New design exhibition reimagines the table five ways
At 3 Days of Design 2022, &Tradition brings together designers from five countries to explore design approaches to the table, at Apollo Kantine
Lasting memories of design weeks past often involve a convivial experience around a table outside of the main event set-pieces or shows. Those unscripted moments when people of like minds from all over the world come together over a shared passion for design.
With that in mind, &Tradition made tables the main game for a hybrid art-design exhibition, ‘Studies of a Table’, during 3 Days of Design 2022. And not just any tables, but five created by studios and designers from five different countries to push the boundaries of what is considered archetypal as well as express something about their origin, through using local materials, techniques and artisans. Logistical achievements aside – one table weighing 600kg was shipped to Denmark from India – the tables became the medium for cross-cultural, cross-disciplinary exchanges.
‘Everything happens and evolves around the dining table – stories are told, strong thrusts shaped, relationships deepen or vanish, and in the centre, a table cloth with food and wine,’ say Tanja Vibe and Petra Olsson Gendt of Copenhagen-based All the Way to Paris of their ‘Table Cloth’ table.
A departure from the Danish wood tradition, the table is made of aluminium, a material Vibe says she’s always wanted to work with. The table uses aluminium in two states, unpolished for the table form and highly polished for the ‘cloth’, somewhat askew to evoke the aftermath of the dinner party, says Vibe.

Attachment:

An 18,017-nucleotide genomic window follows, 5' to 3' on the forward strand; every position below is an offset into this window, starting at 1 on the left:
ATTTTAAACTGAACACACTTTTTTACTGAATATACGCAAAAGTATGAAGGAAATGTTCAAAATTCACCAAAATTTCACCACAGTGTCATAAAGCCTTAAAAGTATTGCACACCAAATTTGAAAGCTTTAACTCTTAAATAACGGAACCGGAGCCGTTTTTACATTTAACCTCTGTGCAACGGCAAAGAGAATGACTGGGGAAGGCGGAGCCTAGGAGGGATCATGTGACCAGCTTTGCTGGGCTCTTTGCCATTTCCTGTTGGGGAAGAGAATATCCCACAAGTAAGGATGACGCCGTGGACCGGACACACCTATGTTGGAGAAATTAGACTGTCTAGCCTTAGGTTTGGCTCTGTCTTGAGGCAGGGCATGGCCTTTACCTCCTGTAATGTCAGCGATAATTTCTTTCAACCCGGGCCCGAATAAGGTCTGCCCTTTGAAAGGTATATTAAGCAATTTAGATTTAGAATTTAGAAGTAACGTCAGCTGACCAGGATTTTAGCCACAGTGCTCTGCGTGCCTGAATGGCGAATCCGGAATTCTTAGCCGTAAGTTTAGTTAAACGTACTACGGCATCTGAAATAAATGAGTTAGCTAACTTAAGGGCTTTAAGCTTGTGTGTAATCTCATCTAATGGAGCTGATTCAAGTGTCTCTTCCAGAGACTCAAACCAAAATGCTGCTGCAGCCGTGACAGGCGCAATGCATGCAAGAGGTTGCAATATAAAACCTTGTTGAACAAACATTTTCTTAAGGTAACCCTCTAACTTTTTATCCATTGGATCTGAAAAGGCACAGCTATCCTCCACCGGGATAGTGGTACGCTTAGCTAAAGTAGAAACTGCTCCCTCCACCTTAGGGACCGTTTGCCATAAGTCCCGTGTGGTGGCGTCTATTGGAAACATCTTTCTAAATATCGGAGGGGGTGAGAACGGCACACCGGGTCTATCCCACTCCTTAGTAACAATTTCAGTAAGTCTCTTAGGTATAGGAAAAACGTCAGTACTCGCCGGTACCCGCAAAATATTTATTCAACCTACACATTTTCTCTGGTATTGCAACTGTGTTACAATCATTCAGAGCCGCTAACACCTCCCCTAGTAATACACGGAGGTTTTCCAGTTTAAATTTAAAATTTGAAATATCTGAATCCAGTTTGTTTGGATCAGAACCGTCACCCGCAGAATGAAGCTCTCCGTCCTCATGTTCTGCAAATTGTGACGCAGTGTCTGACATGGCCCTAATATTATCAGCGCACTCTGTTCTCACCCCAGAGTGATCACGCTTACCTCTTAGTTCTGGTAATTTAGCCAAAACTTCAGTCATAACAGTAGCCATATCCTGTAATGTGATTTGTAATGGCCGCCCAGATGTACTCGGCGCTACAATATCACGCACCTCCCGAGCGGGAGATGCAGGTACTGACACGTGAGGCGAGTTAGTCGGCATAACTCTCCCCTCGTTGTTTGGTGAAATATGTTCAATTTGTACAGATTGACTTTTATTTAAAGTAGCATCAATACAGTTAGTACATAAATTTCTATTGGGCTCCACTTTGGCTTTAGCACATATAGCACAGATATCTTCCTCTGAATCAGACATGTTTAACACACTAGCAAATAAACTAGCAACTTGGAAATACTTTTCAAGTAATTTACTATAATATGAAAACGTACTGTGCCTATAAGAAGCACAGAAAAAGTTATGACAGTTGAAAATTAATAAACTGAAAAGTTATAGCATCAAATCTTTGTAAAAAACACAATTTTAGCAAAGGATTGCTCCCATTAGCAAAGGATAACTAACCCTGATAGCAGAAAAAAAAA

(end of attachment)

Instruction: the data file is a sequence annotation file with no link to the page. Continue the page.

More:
The only wooden table is ‘Éclair’ (from the French word for lightning) by Teruhiro Yanagihara, who used Japanese chestnut from an anonymous old-growth forest in Hiroshima. Chestnut is considered a waste material and Yanagihara wants people to reconsider its potential as ‘another forgotten beautiful Japanese wood’.
He also employed a master craftsman to make the table in the Sashimono technique using neither glue nor nails, but instead making complex wooden joints carved out with simple chisels and planers.
With their ‘Don’t be a Square’ table, father and son enterprise Stellenbosch Art Foundry wanted to upend the hierarchy of how people sit around a table and invite us to think outside the box.
Through a Tetris of stainless steel, aluminium and bronze cubes in vivid tones under a glass tabletop, the table represents South Africa’s 11 languages, diverse culture and heritage as well as being a symbol for a global discourse.
Los Angeles-based artist and designer Luc Fuller, who practises under the name of Spiritual Objects, wanted to use colour and form as the primary expression and also make something that felt ‘sweet and optimistic’. His ‘Tulip’ table is made from laminated marine plywood, cut into shapes like a child’s wooden jigsaw puzzle, painted bright blue, green, yellow and red.
’Tulips for me are a very special flower and a table, of course, is already a special object that is very human. It’s both a communal space to share a meal, a conversation, or a solitary surface to work, write, think and draw,’ says Fuller.
Naming the ‘Khokhar’ table after a small village neighbouring their studio in Rajasthan, Studio Raw Material’s Priyanka Sharma and Dushyant Bansal used waste fragments of Dune Yellow marble found in the desert plains of western India.
The fragments, collected from construction sites, were preserved in their original form but combined to form a harmonious whole. In this way the table celebrates the ideas and acts of gathering, a theme manifested on Thursday evening when the designers and kindred spirits came together around their tables. §